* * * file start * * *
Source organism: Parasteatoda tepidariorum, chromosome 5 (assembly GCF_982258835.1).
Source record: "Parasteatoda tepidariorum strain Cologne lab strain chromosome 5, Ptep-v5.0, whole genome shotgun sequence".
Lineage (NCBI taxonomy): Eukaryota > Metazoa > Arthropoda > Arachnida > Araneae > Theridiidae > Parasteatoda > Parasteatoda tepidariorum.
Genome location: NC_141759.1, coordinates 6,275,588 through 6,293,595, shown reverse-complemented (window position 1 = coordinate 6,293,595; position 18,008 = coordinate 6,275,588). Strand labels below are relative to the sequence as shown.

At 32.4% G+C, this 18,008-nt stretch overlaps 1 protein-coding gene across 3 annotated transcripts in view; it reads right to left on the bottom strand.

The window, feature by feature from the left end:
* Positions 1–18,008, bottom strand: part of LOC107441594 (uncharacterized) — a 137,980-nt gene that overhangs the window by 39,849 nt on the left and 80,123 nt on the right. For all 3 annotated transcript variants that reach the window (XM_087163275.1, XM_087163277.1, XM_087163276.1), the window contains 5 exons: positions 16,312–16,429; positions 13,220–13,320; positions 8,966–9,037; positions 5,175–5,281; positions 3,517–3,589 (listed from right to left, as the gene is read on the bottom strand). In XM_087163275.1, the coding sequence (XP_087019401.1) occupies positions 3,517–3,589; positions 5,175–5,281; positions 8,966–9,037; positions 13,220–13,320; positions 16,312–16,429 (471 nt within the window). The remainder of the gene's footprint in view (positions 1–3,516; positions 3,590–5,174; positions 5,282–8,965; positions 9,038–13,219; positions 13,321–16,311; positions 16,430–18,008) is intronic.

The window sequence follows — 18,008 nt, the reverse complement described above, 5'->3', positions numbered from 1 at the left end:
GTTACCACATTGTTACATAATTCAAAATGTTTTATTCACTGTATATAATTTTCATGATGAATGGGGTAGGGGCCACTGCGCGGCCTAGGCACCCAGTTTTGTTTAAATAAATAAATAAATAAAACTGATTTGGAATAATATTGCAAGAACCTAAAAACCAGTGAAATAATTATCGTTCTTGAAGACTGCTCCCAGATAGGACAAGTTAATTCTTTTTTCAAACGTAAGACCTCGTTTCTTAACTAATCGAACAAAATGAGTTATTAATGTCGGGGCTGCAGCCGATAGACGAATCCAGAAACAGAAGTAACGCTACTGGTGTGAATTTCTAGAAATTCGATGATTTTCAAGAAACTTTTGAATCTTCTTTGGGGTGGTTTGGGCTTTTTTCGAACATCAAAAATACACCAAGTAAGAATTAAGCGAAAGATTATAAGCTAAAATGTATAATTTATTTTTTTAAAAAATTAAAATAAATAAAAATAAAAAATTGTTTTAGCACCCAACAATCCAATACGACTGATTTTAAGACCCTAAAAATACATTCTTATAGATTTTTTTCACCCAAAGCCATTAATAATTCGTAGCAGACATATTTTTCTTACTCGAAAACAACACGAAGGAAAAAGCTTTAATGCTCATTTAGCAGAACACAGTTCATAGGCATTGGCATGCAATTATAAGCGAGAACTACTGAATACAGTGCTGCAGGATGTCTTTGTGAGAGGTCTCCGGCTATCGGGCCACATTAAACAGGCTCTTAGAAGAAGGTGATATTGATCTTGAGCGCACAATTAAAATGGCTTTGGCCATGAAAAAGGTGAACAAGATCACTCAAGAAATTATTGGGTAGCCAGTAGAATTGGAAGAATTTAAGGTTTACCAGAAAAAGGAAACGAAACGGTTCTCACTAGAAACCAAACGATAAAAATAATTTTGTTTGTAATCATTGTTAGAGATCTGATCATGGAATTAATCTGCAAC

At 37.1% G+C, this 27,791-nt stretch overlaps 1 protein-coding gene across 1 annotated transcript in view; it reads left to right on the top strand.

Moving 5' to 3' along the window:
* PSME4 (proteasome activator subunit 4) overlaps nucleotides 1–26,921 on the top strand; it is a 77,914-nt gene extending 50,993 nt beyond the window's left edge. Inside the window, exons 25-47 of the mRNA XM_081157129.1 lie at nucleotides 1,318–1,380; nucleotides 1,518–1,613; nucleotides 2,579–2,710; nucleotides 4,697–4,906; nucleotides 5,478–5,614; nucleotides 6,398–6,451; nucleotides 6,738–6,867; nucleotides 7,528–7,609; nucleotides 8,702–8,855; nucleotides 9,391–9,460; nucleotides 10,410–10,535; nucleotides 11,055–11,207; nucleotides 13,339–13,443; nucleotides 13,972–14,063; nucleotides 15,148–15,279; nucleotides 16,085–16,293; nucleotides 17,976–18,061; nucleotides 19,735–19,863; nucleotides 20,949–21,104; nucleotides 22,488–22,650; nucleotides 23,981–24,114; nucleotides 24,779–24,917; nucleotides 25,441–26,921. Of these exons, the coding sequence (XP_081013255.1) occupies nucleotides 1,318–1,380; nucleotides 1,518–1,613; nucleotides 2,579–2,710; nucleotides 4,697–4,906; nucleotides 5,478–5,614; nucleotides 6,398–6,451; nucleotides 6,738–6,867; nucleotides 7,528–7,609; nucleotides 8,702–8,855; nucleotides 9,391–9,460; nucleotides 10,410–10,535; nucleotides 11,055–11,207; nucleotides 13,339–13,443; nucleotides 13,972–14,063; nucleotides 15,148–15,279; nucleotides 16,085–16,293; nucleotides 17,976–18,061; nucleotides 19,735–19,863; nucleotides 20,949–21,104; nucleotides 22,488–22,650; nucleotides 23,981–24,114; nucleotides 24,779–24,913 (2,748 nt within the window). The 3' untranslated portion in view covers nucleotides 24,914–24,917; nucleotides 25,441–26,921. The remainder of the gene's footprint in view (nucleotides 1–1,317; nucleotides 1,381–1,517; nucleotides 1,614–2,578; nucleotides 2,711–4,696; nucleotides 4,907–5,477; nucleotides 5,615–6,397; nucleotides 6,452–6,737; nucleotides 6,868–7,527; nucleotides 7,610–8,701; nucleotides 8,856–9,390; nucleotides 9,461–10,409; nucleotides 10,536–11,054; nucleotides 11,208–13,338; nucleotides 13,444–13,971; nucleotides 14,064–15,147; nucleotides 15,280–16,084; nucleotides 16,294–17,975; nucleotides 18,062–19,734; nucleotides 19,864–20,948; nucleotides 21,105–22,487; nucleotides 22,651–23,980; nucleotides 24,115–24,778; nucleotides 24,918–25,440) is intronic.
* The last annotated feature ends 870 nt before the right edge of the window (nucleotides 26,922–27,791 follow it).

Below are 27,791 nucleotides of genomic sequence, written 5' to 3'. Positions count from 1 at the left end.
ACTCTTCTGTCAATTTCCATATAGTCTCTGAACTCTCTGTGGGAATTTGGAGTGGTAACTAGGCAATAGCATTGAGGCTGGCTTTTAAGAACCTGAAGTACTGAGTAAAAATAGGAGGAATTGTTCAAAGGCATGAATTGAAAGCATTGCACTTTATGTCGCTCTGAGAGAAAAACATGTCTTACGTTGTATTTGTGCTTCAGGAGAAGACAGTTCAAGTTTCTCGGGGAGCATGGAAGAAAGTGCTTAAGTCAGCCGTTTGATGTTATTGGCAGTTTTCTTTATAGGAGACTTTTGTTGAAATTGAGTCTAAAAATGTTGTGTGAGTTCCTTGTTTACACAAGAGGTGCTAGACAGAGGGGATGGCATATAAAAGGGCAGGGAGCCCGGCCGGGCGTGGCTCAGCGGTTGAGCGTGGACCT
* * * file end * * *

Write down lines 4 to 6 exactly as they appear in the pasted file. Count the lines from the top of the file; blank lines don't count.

Genome location: NC_141759.1, coordinates 6,275,588 through 6,293,595, shown reverse-complemented (window position 1 = coordinate 6,293,595; position 18,008 = coordinate 6,275,588). Strand labels below are relative to the sequence as shown.

At 32.4% G+C, this 18,008-nt stretch overlaps 1 protein-coding gene across 3 annotated transcripts in view; it reads right to left on the bottom strand.

The window, feature by feature from the left end: